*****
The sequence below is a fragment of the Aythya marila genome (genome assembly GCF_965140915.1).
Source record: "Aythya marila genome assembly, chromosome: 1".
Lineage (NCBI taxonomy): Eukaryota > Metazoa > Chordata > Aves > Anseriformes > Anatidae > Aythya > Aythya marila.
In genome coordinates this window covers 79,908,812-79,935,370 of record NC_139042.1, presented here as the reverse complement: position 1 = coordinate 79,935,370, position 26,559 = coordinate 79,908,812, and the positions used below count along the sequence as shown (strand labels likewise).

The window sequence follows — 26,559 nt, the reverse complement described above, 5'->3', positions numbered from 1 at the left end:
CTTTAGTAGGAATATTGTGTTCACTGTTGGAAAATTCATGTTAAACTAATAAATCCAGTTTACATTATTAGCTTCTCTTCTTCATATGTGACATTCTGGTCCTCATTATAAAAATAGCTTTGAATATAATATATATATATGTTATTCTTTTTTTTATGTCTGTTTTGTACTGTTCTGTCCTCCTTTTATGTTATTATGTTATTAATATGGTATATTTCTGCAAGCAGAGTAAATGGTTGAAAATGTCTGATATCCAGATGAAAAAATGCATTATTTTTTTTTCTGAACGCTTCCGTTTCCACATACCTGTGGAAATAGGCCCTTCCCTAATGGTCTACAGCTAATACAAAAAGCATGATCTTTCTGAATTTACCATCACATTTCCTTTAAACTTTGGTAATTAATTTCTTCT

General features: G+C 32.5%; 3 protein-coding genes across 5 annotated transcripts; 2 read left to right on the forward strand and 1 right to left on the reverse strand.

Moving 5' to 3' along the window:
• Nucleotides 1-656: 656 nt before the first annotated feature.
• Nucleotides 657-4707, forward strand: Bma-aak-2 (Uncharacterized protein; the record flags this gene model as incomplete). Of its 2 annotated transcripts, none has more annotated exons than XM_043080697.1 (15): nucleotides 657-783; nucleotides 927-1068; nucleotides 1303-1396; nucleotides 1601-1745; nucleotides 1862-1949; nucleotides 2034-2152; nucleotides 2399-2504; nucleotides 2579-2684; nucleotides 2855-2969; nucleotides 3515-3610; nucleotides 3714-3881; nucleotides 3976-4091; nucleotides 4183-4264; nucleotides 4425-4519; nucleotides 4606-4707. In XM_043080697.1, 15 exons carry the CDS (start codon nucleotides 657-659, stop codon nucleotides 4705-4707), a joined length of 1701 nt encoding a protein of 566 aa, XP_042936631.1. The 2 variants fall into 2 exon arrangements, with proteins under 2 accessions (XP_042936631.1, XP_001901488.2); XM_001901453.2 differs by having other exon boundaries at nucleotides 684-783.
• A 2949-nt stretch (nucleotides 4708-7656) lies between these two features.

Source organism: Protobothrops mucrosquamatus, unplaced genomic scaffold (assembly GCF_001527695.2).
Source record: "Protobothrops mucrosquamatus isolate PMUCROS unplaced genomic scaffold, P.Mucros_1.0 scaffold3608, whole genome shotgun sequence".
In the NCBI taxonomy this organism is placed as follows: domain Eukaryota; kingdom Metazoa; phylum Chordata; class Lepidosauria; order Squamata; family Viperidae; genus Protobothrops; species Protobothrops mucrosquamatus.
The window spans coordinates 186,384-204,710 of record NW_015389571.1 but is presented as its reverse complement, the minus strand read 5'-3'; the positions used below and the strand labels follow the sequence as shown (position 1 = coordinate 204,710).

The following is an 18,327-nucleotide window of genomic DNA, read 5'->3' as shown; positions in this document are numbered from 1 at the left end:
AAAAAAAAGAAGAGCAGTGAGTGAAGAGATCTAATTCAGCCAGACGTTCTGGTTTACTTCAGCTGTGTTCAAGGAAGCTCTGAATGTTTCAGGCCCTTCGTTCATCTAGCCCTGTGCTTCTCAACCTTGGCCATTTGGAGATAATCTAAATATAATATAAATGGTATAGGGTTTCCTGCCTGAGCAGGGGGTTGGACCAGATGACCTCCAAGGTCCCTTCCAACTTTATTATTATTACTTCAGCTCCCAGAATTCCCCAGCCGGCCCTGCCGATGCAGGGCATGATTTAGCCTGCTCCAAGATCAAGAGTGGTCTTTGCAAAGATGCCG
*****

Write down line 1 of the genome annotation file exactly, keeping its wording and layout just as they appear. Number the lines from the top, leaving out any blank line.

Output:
The sequence below is a fragment of the Aythya marila genome (genome assembly GCF_965140915.1).